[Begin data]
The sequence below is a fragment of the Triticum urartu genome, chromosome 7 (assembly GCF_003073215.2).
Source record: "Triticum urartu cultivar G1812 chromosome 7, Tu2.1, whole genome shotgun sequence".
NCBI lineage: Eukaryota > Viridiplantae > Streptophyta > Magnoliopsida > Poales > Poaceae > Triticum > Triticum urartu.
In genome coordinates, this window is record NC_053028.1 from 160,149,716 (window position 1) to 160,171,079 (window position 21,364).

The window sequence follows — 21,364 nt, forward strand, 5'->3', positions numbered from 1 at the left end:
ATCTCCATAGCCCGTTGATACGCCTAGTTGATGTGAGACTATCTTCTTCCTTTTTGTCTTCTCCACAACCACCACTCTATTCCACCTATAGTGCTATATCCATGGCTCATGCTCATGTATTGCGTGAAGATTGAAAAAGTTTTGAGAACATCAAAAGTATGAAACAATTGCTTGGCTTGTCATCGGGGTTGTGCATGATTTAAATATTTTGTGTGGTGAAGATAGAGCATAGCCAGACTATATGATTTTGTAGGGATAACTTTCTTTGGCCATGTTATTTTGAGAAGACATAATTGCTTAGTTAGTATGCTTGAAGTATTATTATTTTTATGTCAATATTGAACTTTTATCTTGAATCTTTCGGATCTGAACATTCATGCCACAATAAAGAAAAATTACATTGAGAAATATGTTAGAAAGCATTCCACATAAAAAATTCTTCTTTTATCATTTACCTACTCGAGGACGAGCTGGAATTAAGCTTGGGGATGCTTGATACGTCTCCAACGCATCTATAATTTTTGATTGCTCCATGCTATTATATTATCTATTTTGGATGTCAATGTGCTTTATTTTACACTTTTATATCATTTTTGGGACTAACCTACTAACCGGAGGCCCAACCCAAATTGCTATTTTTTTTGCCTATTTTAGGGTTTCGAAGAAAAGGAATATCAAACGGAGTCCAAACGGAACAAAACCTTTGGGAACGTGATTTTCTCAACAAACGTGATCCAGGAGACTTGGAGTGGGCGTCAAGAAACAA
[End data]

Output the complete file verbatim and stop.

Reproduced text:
The sequence below is a fragment of the Triticum urartu genome, chromosome 7 (assembly GCF_003073215.2).
Source record: "Triticum urartu cultivar G1812 chromosome 7, Tu2.1, whole genome shotgun sequence".
NCBI lineage: Eukaryota > Viridiplantae > Streptophyta > Magnoliopsida > Poales > Poaceae > Triticum > Triticum urartu.
In genome coordinates, this window is record NC_053028.1 from 160,149,716 (window position 1) to 160,171,079 (window position 21,364).

The window sequence follows — 21,364 nt, forward strand, 5'->3', positions numbered from 1 at the left end:
ATCTCCATAGCCCGTTGATACGCCTAGTTGATGTGAGACTATCTTCTTCCTTTTTGTCTTCTCCACAACCACCACTCTATTCCACCTATAGTGCTATATCCATGGCTCATGCTCATGTATTGCGTGAAGATTGAAAAAGTTTTGAGAACATCAAAAGTATGAAACAATTGCTTGGCTTGTCATCGGGGTTGTGCATGATTTAAATATTTTGTGTGGTGAAGATAGAGCATAGCCAGACTATATGATTTTGTAGGGATAACTTTCTTTGGCCATGTTATTTTGAGAAGACATAATTGCTTAGTTAGTATGCTTGAAGTATTATTATTTTTATGTCAATATTGAACTTTTATCTTGAATCTTTCGGATCTGAACATTCATGCCACAATAAAGAAAAATTACATTGAGAAATATGTTAGAAAGCATTCCACATAAAAAATTCTTCTTTTATCATTTACCTACTCGAGGACGAGCTGGAATTAAGCTTGGGGATGCTTGATACGTCTCCAACGCATCTATAATTTTTGATTGCTCCATGCTATTATATTATCTATTTTGGATGTCAATGTGCTTTATTTTACACTTTTATATCATTTTTGGGACTAACCTACTAACCGGAGGCCCAACCCAAATTGCTATTTTTTTTGCCTATTTTAGGGTTTCGAAGAAAAGGAATATCAAACGGAGTCCAAACGGAACAAAACCTTTGGGAACGTGATTTTCTCAACAAACGTGATCCAGGAGACTTGGAGTGGGCGTCAAGAAACAA